10 Tips for Schools on Avoiding Confrontation with Parents
People who are treated with courtesy and kindness are less likely to become angry. If they do become angry, they are more likely to focus their anger away from you if you treat them nicely. Parents are much more likely to file due process hearings or complaints if they are treated badly.
2. Make parents feel like they are an important part of the IEP Team.
See that parents have all of the same information as other Team members. Send them copies of all reports and documents a week before the meeting. Parents who feel disenfranchised are more likely to get angry. When their opinions and views are ignored, they will be angry with you.
3. If you make a mistake, admit it.
Parents understand that we are all human. If a staff member drops the ball, acknowledge it and work toward doing better. It is difficult to get angry with someone who admits a mistake and is truly contrite.
4. Don't let the paperwork overwhelm the meeting.
Given a choice, many parents would prefer that schools do the right thing for their child than to do everything right. Don’t get so bogged down in the paperwork that you cannot focus on the child’s needs and IEP.
5. Do not engage in "blame the parent; blame the child" tactics.
Some children are difficult to educate. If you have this problem, remember that it is not always the fault of the parent or of the child. Parents understand that schools have limited resources. They also understand that not all school are able to educate all children in their home schools and in the least restrictive environment. Let parents help you explore all of the resources that are available from your State Department of Education when trying to educate a difficult-to-place child.
6. Do not surprise parents.
Give a draft copy of an IEP to parents ahead of time. No one likes surprises. You will notice that your meetings are more efficient and effective.
7. Ask the parents to provide information about their child before the IEP Meeting.
Include this information in your draft IEP. You do not have to agree with everything the parent says. But if the parent thinks the information is important, you must value the parent’s beliefs. After all, most parents know the child the best. After all, they were their child’s first teacher.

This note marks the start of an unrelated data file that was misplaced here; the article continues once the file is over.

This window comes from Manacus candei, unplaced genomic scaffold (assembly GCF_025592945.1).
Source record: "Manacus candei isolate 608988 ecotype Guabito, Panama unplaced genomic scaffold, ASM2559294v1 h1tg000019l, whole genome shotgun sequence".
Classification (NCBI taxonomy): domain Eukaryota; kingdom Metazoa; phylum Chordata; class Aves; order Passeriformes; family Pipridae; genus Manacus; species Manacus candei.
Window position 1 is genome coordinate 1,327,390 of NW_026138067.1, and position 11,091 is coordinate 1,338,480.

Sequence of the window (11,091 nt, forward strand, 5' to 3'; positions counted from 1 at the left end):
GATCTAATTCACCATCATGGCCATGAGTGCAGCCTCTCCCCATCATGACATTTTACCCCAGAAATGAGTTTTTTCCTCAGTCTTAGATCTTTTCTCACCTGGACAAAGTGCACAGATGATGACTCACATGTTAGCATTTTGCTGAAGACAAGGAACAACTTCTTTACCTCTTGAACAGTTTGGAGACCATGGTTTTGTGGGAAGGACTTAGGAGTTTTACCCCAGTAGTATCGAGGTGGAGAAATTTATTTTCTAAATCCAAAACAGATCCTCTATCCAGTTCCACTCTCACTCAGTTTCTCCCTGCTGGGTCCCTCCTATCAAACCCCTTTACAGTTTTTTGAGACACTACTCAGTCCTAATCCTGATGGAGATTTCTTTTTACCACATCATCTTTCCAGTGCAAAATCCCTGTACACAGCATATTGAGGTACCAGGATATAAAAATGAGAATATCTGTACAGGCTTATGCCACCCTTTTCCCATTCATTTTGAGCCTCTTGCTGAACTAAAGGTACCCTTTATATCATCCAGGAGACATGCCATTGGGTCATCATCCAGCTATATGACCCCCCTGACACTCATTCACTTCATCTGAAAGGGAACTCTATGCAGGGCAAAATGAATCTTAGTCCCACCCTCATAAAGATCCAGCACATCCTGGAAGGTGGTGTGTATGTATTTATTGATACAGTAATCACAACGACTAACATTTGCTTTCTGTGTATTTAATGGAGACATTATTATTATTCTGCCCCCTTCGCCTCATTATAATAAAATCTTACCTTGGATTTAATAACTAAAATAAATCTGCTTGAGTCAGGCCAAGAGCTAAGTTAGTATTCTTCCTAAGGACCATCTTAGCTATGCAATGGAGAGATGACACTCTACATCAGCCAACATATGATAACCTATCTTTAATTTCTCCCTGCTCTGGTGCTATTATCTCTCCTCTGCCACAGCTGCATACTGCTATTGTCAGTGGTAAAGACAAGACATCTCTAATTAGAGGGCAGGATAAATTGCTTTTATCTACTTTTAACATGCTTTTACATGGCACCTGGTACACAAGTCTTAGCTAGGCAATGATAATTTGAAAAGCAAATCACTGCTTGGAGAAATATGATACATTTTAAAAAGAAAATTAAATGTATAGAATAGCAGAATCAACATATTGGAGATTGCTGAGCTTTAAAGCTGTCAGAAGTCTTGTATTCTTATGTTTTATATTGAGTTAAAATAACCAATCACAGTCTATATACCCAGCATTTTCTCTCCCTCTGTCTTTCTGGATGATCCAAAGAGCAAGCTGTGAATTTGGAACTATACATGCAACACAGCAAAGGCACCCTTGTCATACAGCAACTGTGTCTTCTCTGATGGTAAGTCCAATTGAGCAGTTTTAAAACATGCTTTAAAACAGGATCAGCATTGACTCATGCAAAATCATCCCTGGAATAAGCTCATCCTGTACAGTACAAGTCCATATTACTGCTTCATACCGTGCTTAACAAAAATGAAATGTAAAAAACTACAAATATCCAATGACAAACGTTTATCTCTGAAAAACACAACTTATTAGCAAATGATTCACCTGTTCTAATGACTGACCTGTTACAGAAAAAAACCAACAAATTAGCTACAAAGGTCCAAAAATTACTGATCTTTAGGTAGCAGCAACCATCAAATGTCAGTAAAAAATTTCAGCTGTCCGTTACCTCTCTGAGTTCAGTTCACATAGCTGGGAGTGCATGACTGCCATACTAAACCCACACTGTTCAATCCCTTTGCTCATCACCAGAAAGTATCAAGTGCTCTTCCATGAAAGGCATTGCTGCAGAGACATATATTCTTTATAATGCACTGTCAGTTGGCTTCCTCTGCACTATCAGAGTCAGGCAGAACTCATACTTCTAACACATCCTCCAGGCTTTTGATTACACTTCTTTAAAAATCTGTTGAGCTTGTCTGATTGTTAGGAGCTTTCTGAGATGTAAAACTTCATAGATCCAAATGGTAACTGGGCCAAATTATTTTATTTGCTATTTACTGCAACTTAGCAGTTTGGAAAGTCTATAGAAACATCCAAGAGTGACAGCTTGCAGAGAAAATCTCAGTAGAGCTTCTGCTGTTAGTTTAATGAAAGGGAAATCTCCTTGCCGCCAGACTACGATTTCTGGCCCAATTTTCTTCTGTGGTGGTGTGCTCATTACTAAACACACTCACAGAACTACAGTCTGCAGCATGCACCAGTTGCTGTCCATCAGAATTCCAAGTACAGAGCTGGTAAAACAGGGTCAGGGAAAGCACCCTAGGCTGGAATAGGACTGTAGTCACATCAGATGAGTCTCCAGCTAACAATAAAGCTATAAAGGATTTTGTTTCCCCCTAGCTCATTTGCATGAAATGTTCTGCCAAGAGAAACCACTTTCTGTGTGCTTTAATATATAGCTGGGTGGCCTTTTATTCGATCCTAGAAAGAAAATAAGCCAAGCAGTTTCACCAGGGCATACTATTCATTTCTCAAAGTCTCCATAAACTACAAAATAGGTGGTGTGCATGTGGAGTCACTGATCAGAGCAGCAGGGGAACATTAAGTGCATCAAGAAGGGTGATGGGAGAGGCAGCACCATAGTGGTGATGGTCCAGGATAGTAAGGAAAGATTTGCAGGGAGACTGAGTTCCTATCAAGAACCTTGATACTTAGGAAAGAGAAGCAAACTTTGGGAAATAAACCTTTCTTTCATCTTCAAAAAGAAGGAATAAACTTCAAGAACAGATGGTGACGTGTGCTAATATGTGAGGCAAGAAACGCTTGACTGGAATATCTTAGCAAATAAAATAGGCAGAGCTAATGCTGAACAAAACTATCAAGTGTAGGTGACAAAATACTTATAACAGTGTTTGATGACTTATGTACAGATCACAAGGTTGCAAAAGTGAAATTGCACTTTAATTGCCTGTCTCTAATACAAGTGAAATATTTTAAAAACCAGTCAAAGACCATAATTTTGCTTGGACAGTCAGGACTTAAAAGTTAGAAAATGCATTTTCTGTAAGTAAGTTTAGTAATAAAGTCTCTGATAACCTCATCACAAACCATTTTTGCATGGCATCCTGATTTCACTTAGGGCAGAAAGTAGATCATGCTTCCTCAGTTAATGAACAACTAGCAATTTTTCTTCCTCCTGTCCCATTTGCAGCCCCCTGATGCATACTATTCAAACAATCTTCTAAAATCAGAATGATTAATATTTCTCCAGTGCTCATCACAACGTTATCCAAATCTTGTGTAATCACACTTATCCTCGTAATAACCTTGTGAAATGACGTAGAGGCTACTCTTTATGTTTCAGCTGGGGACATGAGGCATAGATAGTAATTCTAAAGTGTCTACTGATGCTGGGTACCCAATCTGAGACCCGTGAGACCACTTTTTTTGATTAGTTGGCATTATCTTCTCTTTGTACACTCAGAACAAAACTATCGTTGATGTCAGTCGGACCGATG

8. Give parents a copy of evaluation reports before the meeting.
Parents often need time to digest this assessment information. They also need time to think about questions they may want to ask. This is particularly true of initial evaluations when parents are often still trying to deal with the idea that their child has a disability.
9. Don’t adopt the “floodgate” mentality.
Administrators sometimes fear that providing a new or unique service will “open up the floodgates.” They think they will have to provide the same services to all the other children with IEPs. Remember the “I” in IEP stands for “Individualized.” That means not all children need every service. Children are like snowflakes; no two are alike. Providing a service to one child will not open the floodgates to other children unless they have the same unique need as the first child.
10. Remember that every child has strengths.
Often, IEP Teams talk mainly about a child’s weaknesses. This discourages parents, especially when their child struggles with a significant disability. It also demeans and devalues the child. Try opening up IEP Meetings with a discussion about the child’s strengths. This tends to inspire members of the IEP Team and gives parents encouragement and hope.
More Advocacy Resources
Wrightslaw: From Emotions to Advocacy has a companion website at Fetaweb.com.
Assertiveness and Effective Parent Advocacy. Short article by parent and advocate Marie Sherrett describes joys and challenges of parent advocacy.
Planning and Preparation: Keys to Successful Advocacy. Learn why planning and preparation are important; learn about the parent's role as special education project manager.
In Advocacy 101, you learn about gatekeepers, special education teams, and one-size-fits-all (OSFA) programs. When you learn the rules of the game, you will be a more effective advocate and negotiator for your child. (Wrightslaw: From Emotions to Advocacy, page 21). Here are a few articles from Advocacy 101:
Patricia Howey has supported families of children with disabilities since 1985. She has a specific learning disability and became involved in special education when her youngest child entered kindergarten. Pat has children, grandchildren, and great-grandchildren who have a variety of disabilities and she has used her experience to advocate for better special education services for several of them.
Pat began her advocacy career as a volunteer for the Task Force on Education for the Handicapped (now InSource), Indiana’s Parent Training and Information Center. In 1990, she opened her advocacy practice and served families throughout Indiana by representing them at IEP meetings, mediation, and due process hearings.
In 2017, Pat closed her advocacy practice and began working on a contract basis as a special education paralegal. Attorneys in Indiana, Texas, and California contracted with her to review documents, spot issues, draft due process complaints, prepare for hearings, and assist at hearings. In January 2019, she became an employee of the Connell Michael Kerr law firm, owned by Erin Connell, Catherine Michael, and Sonja Kerr. Her duties have now expanded to assisting with federal court cases.